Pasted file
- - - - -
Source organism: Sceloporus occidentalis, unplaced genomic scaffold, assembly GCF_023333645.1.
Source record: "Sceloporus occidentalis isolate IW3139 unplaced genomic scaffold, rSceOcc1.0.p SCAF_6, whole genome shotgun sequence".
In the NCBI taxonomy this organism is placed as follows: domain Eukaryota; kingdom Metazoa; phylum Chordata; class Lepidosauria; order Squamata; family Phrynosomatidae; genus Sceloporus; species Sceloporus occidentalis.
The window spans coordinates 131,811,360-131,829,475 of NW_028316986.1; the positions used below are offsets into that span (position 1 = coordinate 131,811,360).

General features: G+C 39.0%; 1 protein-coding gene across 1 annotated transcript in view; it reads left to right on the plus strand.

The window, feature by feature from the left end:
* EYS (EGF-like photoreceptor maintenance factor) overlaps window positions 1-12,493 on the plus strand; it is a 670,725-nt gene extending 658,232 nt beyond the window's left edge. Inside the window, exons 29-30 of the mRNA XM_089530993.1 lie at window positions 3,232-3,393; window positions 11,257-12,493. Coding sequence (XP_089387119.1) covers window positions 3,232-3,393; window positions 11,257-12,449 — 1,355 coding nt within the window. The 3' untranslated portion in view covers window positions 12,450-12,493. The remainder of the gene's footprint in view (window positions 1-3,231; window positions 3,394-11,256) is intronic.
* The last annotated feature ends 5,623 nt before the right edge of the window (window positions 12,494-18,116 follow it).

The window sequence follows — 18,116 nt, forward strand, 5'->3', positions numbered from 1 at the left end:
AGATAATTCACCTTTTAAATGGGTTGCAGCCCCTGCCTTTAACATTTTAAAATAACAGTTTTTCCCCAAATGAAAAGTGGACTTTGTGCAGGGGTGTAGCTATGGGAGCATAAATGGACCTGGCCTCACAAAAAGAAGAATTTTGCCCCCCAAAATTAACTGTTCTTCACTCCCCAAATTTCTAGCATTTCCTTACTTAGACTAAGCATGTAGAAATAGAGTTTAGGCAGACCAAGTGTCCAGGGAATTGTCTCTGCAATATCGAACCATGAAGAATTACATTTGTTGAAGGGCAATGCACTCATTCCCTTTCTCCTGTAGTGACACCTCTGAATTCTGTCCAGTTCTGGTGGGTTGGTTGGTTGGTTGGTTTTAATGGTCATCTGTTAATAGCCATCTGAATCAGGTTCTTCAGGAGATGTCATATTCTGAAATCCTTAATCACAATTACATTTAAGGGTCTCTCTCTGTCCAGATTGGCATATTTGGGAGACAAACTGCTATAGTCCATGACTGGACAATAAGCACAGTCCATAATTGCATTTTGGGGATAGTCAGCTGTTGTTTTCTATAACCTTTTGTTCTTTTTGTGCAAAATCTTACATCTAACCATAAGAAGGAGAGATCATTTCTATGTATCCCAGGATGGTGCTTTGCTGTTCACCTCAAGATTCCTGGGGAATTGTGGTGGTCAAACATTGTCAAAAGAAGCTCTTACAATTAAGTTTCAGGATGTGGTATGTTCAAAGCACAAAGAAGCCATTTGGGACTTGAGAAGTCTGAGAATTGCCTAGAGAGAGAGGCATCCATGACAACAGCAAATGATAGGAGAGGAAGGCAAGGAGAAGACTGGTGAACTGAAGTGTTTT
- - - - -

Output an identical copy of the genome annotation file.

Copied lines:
Source organism: Sceloporus occidentalis, unplaced genomic scaffold, assembly GCF_023333645.1.
Source record: "Sceloporus occidentalis isolate IW3139 unplaced genomic scaffold, rSceOcc1.0.p SCAF_6, whole genome shotgun sequence".
In the NCBI taxonomy this organism is placed as follows: domain Eukaryota; kingdom Metazoa; phylum Chordata; class Lepidosauria; order Squamata; family Phrynosomatidae; genus Sceloporus; species Sceloporus occidentalis.
The window spans coordinates 131,811,360-131,829,475 of NW_028316986.1; the positions used below are offsets into that span (position 1 = coordinate 131,811,360).

General features: G+C 39.0%; 1 protein-coding gene across 1 annotated transcript in view; it reads left to right on the plus strand.

The window, feature by feature from the left end:
* EYS (EGF-like photoreceptor maintenance factor) overlaps window positions 1-12,493 on the plus strand; it is a 670,725-nt gene extending 658,232 nt beyond the window's left edge. Inside the window, exons 29-30 of the mRNA XM_089530993.1 lie at window positions 3,232-3,393; window positions 11,257-12,493. Coding sequence (XP_089387119.1) covers window positions 3,232-3,393; window positions 11,257-12,449 — 1,355 coding nt within the window. The 3' untranslated portion in view covers window positions 12,450-12,493. The remainder of the gene's footprint in view (window positions 1-3,231; window positions 3,394-11,256) is intronic.
* The last annotated feature ends 5,623 nt before the right edge of the window (window positions 12,494-18,116 follow it).

The window sequence follows — 18,116 nt, forward strand, 5'->3', positions numbered from 1 at the left end:
AGATAATTCACCTTTTAAATGGGTTGCAGCCCCTGCCTTTAACATTTTAAAATAACAGTTTTTCCCCAAATGAAAAGTGGACTTTGTGCAGGGGTGTAGCTATGGGAGCATAAATGGACCTGGCCTCACAAAAAGAAGAATTTTGCCCCCCAAAATTAACTGTTCTTCACTCCCCAAATTTCTAGCATTTCCTTACTTAGACTAAGCATGTAGAAATAGAGTTTAGGCAGACCAAGTGTCCAGGGAATTGTCTCTGCAATATCGAACCATGAAGAATTACATTTGTTGAAGGGCAATGCACTCATTCCCTTTCTCCTGTAGTGACACCTCTGAATTCTGTCCAGTTCTGGTGGGTTGGTTGGTTGGTTGGTTTTAATGGTCATCTGTTAATAGCCATCTGAATCAGGTTCTTCAGGAGATGTCATATTCTGAAATCCTTAATCACAATTACATTTAAGGGTCTCTCTCTGTCCAGATTGGCATATTTGGGAGACAAACTGCTATAGTCCATGACTGGACAATAAGCACAGTCCATAATTGCATTTTGGGGATAGTCAGCTGTTGTTTTCTATAACCTTTTGTTCTTTTTGTGCAAAATCTTACATCTAACCATAAGAAGGAGAGATCATTTCTATGTATCCCAGGATGGTGCTTTGCTGTTCACCTCAAGATTCCTGGGGAATTGTGGTGGTCAAACATTGTCAAAAGAAGCTCTTACAATTAAGTTTCAGGATGTGGTATGTTCAAAGCACAAAGAAGCCATTTGGGACTTGAGAAGTCTGAGAATTGCCTAGAGAGAGAGGCATCCATGACAACAGCAAATGATAGGAGAGGAAGGCAAGGAGAAGACTGGTGAACTGAAGTGTTTT